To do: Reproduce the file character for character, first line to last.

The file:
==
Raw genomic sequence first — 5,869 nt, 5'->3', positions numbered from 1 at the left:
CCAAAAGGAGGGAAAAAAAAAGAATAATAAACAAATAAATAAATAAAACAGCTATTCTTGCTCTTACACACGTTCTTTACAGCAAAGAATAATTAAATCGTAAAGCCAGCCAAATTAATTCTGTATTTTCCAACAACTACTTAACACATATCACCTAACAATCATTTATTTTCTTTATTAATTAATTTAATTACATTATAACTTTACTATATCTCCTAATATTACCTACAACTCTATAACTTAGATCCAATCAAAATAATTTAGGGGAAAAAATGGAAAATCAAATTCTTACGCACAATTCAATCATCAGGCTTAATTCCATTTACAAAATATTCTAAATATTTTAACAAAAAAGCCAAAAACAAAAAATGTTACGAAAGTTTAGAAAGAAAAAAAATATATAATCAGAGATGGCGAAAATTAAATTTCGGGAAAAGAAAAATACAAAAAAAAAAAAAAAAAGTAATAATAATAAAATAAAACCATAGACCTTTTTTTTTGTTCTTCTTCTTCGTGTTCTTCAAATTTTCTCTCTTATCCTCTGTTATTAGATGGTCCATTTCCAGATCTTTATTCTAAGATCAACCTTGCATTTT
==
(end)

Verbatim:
Raw genomic sequence first — 5,869 nt, 5'->3', positions numbered from 1 at the left:
CCAAAAGGAGGGAAAAAAAAAGAATAATAAACAAATAAATAAATAAAACAGCTATTCTTGCTCTTACACACGTTCTTTACAGCAAAGAATAATTAAATCGTAAAGCCAGCCAAATTAATTCTGTATTTTCCAACAACTACTTAACACATATCACCTAACAATCATTTATTTTCTTTATTAATTAATTTAATTACATTATAACTTTACTATATCTCCTAATATTACCTACAACTCTATAACTTAGATCCAATCAAAATAATTTAGGGGAAAAAATGGAAAATCAAATTCTTACGCACAATTCAATCATCAGGCTTAATTCCATTTACAAAATATTCTAAATATTTTAACAAAAAAGCCAAAAACAAAAAATGTTACGAAAGTTTAGAAAGAAAAAAAATATATAATCAGAGATGGCGAAAATTAAATTTCGGGAAAAGAAAAATACAAAAAAAAAAAAAAAAAGTAATAATAATAAAATAAAACCATAGACCTTTTTTTTTGTTCTTCTTCTTCGTGTTCTTCAAATTTTCTCTCTTATCCTCTGTTATTAGATGGTCCATTTCCAGATCTTTATTCTAAGATCAACCTTGCATTTT